Companies aren’t devoting enough resources to retaining and advancing women employees, and often don't keep track of whether their women’s leadership initiatives are succeeding, according to a survey of more than 2,500 companies across industries.
Although 57 percent of the Massachusetts companies surveyed by The Commonwealth Institute say advancing women’s leadership is a goal, resources are disproportionately directed to development programs for women, rather than programs aimed at retaining and advancing women, according to the study of Massachusetts companies by The Commonwealth Institute.
Development programs often focus on group activities, while retention and advancement programs — such as listening tours and mentoring programs — tend to be more focused on individuals, Elizabeth Hailer, TCI executive director, told the Boston Business Journal. “Companies are struggling with women checking out.”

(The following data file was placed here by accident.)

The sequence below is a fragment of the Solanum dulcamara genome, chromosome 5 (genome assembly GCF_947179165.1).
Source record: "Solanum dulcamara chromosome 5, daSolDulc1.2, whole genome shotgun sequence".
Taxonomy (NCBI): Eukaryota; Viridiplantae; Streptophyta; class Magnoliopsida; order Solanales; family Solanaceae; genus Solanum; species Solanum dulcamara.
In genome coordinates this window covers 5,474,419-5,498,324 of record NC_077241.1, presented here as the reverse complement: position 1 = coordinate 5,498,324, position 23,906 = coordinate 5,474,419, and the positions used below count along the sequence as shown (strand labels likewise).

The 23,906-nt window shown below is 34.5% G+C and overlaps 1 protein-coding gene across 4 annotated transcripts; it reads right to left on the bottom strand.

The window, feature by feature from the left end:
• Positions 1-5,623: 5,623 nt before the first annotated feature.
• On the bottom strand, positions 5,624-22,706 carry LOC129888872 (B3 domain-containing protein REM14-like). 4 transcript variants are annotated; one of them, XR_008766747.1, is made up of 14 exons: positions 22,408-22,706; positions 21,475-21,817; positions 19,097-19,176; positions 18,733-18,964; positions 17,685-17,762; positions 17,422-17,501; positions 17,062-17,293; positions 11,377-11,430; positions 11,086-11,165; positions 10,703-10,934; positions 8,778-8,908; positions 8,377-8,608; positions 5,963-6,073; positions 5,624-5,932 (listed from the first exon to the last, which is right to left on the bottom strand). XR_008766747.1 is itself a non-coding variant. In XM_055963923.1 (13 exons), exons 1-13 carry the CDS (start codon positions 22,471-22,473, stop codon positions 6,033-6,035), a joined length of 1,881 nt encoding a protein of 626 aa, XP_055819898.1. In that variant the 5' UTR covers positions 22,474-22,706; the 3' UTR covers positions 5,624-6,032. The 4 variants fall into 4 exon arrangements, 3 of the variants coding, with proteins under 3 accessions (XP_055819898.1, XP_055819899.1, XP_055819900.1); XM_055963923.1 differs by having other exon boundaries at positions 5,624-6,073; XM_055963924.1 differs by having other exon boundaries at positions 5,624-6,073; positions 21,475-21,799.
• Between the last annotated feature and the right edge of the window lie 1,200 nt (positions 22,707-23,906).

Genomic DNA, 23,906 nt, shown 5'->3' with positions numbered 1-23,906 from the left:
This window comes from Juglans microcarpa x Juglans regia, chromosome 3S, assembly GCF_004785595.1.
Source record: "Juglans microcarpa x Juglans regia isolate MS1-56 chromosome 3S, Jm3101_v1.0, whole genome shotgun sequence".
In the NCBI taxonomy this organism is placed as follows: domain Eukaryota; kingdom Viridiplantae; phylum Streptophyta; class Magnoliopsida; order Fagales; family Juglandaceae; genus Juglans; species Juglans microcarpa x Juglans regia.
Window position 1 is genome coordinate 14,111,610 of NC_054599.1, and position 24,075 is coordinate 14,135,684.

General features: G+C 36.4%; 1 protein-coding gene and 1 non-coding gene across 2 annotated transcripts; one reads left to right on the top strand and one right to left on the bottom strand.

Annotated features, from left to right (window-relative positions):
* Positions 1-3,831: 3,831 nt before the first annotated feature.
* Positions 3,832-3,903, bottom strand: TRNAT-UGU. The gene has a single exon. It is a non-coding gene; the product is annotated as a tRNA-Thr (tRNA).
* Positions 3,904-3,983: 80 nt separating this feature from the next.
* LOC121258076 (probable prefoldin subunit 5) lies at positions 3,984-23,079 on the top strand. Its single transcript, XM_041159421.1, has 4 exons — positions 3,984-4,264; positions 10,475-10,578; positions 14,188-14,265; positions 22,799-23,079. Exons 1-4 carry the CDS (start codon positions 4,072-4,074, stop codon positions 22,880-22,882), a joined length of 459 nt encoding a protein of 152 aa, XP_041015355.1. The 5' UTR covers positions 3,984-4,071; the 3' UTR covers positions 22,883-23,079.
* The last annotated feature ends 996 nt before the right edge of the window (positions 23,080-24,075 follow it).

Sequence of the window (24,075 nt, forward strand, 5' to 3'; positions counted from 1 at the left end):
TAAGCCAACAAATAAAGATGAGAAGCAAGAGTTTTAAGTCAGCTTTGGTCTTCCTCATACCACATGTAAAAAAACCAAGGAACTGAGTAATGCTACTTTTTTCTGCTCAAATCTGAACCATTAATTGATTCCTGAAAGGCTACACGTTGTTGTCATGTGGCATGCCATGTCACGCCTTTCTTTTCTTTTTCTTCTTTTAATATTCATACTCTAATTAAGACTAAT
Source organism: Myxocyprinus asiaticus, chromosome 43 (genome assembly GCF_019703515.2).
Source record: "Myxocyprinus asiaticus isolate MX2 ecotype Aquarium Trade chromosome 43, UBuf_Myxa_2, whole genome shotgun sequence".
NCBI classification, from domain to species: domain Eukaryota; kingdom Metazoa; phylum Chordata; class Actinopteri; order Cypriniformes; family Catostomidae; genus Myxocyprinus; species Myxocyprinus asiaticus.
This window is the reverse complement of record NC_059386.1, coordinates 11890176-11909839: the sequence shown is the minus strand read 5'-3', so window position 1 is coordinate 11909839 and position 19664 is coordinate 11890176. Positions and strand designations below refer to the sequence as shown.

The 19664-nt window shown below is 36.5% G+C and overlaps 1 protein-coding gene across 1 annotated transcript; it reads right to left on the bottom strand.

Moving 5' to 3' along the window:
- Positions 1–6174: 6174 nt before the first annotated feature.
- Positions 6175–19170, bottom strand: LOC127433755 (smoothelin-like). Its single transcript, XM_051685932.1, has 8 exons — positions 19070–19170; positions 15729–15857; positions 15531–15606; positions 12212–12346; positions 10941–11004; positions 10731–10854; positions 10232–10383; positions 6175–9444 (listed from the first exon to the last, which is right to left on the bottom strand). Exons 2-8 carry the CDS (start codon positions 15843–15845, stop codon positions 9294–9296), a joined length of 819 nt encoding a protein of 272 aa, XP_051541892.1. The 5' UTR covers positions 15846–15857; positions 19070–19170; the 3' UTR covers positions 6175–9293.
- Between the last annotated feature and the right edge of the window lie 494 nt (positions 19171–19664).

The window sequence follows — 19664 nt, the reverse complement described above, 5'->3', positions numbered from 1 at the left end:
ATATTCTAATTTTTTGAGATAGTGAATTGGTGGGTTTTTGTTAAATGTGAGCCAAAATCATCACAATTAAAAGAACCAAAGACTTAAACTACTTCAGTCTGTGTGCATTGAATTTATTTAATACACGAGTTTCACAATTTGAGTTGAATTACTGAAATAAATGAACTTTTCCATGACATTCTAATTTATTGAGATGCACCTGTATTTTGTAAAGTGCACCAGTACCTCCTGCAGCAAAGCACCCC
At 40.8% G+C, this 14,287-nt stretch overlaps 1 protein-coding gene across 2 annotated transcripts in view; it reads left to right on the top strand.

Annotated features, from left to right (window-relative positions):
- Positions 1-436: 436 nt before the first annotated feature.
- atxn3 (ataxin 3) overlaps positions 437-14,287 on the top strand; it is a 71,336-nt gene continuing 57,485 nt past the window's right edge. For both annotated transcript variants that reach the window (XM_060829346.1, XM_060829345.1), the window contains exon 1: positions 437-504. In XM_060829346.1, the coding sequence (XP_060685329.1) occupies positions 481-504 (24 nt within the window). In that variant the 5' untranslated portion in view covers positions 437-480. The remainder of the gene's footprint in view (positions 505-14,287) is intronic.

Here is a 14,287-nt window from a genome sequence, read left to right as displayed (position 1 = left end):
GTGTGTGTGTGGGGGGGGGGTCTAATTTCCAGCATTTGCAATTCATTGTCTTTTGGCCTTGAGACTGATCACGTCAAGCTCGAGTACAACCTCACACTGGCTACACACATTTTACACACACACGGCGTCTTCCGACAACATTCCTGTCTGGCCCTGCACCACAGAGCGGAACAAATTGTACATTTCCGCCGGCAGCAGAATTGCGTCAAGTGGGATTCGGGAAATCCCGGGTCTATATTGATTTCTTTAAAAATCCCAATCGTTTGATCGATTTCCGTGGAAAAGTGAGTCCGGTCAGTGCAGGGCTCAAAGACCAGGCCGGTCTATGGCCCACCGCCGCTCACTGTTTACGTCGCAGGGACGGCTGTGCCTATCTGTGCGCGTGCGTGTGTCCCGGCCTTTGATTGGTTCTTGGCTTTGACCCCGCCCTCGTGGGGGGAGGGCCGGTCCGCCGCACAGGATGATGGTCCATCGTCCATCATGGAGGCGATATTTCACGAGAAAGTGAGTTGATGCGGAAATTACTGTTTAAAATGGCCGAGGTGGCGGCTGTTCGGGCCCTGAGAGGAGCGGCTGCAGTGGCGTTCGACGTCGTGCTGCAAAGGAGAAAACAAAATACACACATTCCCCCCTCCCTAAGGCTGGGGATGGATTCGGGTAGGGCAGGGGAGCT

Two-thirds of the companies surveyed don’t measure the number of women in leadership or track retention or advancement or retention rate.
Women-led businesses reported having more women represented throughout the leadership structure, and organizations with revenue of $20 million or more were much more likely than smaller businesses to have women’s leadership programs in place (68 percent vs. 36 percent).